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Fixed my leaky mask
#11
Yup! You'll like it.

Come over to the Breeze side, young Jedi.
PaulaO2
Apnea Board Moderator
www.ApneaBoard.com


Breathe deeply and count to zen.

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#12
(01-31-2013, 11:56 AM)PaulaO2 Wrote:
Quote:Get those oximeter sessions in kids.
It's like having a sentry watching over the therapy full time.
When ANYTHING bad happens it shows up there first.

Actually, Shatzi, that would be untrue.

Some people's blood O2 does not dip very far due to higher AHI. Some people's blood O2 drops much further than the normal person.

I am one of those people. With the CPAP, even with high AHI and long events, my blood O2 does not drop very much. It stays above 90%. Without the CPAP, it drops quite low, down to 70%. I used one occasionally when I had the S9 Escape, especially when I was on a new medication or wasn't sleeping well.

An oximeter is a simple tool that could be helpful in determining how a patient is doing and to rule out a secondary (or primary) lung condition. It is not something that is truly useful to use every night. I would much rather encourage someone to save their pennies and get a data capable machine than to continually insist an oximeter is a vital and necessary part of treatment.


Perhaps I oversimplify a bit. Smile
I feel the data capable CPAP and oximeter complement each other nicely though.
The whole big picture *really is* about maintaining your O2 saturation during sleep. If you are staying above 90% then you are in the golden range regardless of your AHI's. If the CPAP is writing you up for a lot of those, it *might* be a case of UARS / shallow breathing or somesuch other nonsense.
Centrals will still show up as a 10%+ drop in O2 though I think not everyone runs into them.
In this light the 'clear airway' apneas (as detected by pressure & air flow sensors) seem to be a bit of a mystery....
Soon as I can save up for an S9 I will test my hypothesis. Smile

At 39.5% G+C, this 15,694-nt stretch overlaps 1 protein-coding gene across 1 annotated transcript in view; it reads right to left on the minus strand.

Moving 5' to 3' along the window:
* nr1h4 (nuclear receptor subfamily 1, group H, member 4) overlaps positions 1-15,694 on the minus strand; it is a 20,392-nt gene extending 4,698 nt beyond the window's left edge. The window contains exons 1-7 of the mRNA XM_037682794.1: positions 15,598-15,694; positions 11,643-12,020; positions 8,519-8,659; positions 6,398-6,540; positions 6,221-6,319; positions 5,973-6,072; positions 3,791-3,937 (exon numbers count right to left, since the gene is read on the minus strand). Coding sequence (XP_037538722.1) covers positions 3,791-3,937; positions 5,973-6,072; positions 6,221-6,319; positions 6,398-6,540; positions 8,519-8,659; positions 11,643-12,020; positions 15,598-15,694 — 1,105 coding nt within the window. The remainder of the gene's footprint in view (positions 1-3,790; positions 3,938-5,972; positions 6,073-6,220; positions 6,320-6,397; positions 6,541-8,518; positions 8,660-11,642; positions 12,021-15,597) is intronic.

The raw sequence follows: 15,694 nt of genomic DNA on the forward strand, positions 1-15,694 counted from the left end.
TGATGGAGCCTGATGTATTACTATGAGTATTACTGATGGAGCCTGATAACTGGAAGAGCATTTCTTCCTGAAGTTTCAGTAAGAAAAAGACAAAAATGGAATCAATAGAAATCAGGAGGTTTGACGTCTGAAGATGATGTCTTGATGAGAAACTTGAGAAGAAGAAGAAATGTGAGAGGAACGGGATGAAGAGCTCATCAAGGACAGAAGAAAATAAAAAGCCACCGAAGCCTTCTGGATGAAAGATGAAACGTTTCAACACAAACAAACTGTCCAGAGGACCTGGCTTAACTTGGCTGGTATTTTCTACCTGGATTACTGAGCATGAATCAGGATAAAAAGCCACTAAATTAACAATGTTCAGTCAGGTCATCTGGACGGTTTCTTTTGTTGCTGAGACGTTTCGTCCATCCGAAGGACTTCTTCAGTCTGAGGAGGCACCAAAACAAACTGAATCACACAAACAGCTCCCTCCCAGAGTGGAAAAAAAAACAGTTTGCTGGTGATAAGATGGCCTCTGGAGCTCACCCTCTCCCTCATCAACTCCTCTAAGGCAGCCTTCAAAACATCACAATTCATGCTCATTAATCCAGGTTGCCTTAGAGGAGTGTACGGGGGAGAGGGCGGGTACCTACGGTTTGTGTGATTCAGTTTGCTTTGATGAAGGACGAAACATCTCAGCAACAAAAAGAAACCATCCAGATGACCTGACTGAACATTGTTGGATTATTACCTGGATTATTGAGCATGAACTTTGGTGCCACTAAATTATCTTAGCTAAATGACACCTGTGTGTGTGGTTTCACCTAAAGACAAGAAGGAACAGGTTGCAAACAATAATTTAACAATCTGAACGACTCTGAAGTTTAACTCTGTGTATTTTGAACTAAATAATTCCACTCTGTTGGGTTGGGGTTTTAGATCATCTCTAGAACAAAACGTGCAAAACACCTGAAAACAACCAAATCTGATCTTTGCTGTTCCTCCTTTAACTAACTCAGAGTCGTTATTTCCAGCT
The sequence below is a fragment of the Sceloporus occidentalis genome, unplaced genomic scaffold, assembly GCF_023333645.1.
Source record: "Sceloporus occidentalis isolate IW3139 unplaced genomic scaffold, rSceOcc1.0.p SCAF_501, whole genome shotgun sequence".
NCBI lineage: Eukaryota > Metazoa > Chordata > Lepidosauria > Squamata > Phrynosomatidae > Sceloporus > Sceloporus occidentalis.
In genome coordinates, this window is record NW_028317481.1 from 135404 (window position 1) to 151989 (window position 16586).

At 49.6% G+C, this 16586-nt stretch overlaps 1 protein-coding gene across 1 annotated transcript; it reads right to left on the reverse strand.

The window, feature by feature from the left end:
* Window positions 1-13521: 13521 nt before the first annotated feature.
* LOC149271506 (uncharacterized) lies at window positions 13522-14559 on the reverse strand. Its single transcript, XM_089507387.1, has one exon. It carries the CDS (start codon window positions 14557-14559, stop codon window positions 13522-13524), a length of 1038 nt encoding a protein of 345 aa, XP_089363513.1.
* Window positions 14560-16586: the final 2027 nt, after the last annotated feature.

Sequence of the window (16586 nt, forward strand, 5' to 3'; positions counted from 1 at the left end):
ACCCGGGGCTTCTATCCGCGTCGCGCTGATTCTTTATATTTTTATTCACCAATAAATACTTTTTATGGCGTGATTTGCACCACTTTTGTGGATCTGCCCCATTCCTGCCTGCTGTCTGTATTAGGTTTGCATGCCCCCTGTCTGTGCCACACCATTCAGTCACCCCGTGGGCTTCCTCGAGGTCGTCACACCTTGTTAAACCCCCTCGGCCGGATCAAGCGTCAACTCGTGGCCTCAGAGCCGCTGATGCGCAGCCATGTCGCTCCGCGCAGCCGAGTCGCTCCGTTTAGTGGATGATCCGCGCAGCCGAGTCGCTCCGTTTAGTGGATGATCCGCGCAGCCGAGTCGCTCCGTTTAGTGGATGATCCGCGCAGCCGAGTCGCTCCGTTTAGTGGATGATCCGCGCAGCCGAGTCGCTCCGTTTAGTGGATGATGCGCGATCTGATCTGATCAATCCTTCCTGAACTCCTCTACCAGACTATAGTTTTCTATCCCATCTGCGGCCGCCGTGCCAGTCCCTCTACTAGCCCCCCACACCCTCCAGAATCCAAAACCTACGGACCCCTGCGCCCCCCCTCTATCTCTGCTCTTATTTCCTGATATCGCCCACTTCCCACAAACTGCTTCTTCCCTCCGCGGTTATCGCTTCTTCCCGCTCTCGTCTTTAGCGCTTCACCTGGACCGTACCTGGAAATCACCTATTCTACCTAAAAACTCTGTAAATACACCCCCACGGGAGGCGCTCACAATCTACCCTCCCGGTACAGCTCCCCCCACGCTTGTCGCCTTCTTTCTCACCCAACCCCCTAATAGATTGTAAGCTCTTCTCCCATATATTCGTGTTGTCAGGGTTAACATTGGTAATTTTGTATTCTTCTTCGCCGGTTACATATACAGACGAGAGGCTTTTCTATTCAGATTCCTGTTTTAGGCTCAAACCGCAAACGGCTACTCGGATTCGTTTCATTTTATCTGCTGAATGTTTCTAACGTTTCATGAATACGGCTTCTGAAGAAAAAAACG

Cheers!

=^.^=
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#13
Shastzi, you are not far off, and I can give you a good example - because I was an old fashioned scuba diver (back when we had those big double hose regulators) I got into the habit of skip breathing, something I continued to do to this day. Because of that, I Had some trouble at first adjusting to a CPAP device because it naturally associated my long pauses in breathing with apnoea and tried to force air into my nose, often waking me up, yet the oxymeter (sorry we spell it differently over here) showed that I consistently stayed well above 90% sO2 sats. Why? because skip breathing keeps the blood well saturated but spares the oxygen tank when you're diving. You don't need to with modern regulators, but we did back then. Using the combined data, I was able to, with the help of the hospital technician, adjust so that the machine could take it into account. So monitoring your sO2 sats is not the worst idea in the world at all. And yes, the machines, unless so adjusted,will read shallow breathing and other forms of negative feedback as an incident. They are not yet THAT smart or sensitive. It is true that the magic 90% mark is to some extent what it is all about. Sleep deprivation is indeed a problem, but the main bit is still oxygen deprivation, and that is the killer. The sleep deprivation fix is a knock on effect of keeping the blood oxygenated at night. No low O2, so no wake-ups.
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#14
(01-31-2013, 10:08 AM)Shastzi Wrote: Get those oximeter sessions in kids.
It's like having a sentry watching over the therapy full time.
When ANYTHING bad happens it shows up there first.

Wink

Many people with very harmful apnea will wake up enough to start breathing again before their O2 level drops enough to show up. They will suffer health effects due to lack of quality sleep, but will never show up on an oximeter.

An oximeter may give you an indication that something bad is going on, but bad things can happen that won't ever show up on an oximeter.
Get the free SleepyHead software here.
Useful links.
Click here for information on the main alternative to CPAP.
If it's midnight and a DME tells you it's dark outside, go and check it yourself.
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#15
Mmmhmm. I know there are even some bad oximeters out there. (20$ Walmart variety)
I checked with a crude test.
I hold my breath a minute and see if I get a 3-5 point drop in saturation. Because of the slight lag in blood absorption it takes a 2-3 seconds of deep breathing to recover from that. ( *GASP!!!* (pant-pant-pant!!) )
So I know that if I get that 3-5 point drop while awake, but I am falling below 75% at night , I KNOW I am in deep crap...
The Zeo also shows I am getting some good nap time in since it uses the brainwave monitoring to detect waking events.
I am hoping to get enough back from the taxman this year to cover the cost of an S9 so I can verify it all with "the rest of the picture".

Wink




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